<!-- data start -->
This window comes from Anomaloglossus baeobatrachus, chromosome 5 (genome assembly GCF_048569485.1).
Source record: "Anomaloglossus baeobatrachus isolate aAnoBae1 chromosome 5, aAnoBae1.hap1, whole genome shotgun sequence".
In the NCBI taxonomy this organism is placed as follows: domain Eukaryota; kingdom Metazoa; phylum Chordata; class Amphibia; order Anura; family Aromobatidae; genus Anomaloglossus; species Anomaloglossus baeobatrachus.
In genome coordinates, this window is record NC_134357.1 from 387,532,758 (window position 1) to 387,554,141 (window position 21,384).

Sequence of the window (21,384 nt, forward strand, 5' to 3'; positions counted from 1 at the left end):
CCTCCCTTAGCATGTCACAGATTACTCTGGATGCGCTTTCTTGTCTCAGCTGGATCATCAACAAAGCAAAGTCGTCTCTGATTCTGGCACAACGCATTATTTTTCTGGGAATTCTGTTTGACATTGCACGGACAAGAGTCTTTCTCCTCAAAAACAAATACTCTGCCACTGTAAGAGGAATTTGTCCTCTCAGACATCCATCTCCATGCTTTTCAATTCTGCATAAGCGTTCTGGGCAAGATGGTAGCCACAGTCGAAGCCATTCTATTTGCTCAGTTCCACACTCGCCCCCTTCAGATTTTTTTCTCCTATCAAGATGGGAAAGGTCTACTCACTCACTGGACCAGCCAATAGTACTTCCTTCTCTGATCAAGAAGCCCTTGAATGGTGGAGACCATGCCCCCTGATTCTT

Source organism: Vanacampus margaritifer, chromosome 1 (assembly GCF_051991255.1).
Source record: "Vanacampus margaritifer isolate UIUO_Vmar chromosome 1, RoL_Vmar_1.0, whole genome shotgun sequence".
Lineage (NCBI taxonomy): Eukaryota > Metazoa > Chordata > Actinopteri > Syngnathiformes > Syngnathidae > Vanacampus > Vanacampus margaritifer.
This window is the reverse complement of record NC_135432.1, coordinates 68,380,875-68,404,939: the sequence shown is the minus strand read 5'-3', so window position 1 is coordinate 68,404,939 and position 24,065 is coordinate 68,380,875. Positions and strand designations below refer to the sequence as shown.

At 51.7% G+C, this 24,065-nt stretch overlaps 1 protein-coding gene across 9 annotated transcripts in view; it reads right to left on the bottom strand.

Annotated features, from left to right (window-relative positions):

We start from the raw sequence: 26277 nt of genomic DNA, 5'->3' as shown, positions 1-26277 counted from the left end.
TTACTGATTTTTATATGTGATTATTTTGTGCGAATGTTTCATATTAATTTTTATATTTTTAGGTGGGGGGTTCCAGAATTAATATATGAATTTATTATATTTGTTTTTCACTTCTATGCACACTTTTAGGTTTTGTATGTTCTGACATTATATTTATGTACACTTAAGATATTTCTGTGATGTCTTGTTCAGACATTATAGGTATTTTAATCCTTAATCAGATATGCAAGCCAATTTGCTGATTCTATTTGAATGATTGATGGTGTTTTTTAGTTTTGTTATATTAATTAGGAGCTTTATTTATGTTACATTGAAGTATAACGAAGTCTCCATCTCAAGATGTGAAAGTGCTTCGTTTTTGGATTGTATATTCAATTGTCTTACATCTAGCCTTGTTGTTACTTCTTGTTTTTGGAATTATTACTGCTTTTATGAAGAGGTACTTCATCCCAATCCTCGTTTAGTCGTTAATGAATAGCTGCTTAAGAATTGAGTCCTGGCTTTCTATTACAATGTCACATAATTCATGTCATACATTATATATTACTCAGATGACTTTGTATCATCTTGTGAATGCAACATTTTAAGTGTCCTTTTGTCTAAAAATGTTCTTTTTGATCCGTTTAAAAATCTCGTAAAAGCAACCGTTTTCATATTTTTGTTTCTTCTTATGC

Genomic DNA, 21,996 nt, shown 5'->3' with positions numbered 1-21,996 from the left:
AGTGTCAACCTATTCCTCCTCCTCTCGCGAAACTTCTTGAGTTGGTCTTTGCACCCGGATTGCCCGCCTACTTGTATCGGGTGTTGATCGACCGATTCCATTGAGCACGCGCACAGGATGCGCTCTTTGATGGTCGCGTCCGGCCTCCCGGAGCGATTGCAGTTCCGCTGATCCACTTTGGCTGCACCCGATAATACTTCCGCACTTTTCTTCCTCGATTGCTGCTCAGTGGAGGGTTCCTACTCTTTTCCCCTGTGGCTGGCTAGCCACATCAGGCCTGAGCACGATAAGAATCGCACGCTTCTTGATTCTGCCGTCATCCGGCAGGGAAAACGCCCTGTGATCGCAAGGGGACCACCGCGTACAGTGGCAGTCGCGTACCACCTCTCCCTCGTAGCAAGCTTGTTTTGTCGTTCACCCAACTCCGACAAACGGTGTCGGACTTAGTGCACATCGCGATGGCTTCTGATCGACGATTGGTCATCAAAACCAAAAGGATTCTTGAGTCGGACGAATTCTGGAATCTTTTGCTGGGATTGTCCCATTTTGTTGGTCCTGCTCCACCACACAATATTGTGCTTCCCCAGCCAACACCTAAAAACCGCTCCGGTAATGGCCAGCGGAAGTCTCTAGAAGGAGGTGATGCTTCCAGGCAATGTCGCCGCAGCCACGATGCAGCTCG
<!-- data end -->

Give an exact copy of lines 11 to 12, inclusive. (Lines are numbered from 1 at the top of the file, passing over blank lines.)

At 51.7% G+C, this 24,065-nt stretch overlaps 1 protein-coding gene across 9 annotated transcripts in view; it reads right to left on the bottom strand.

Annotated features, from left to right (window-relative positions):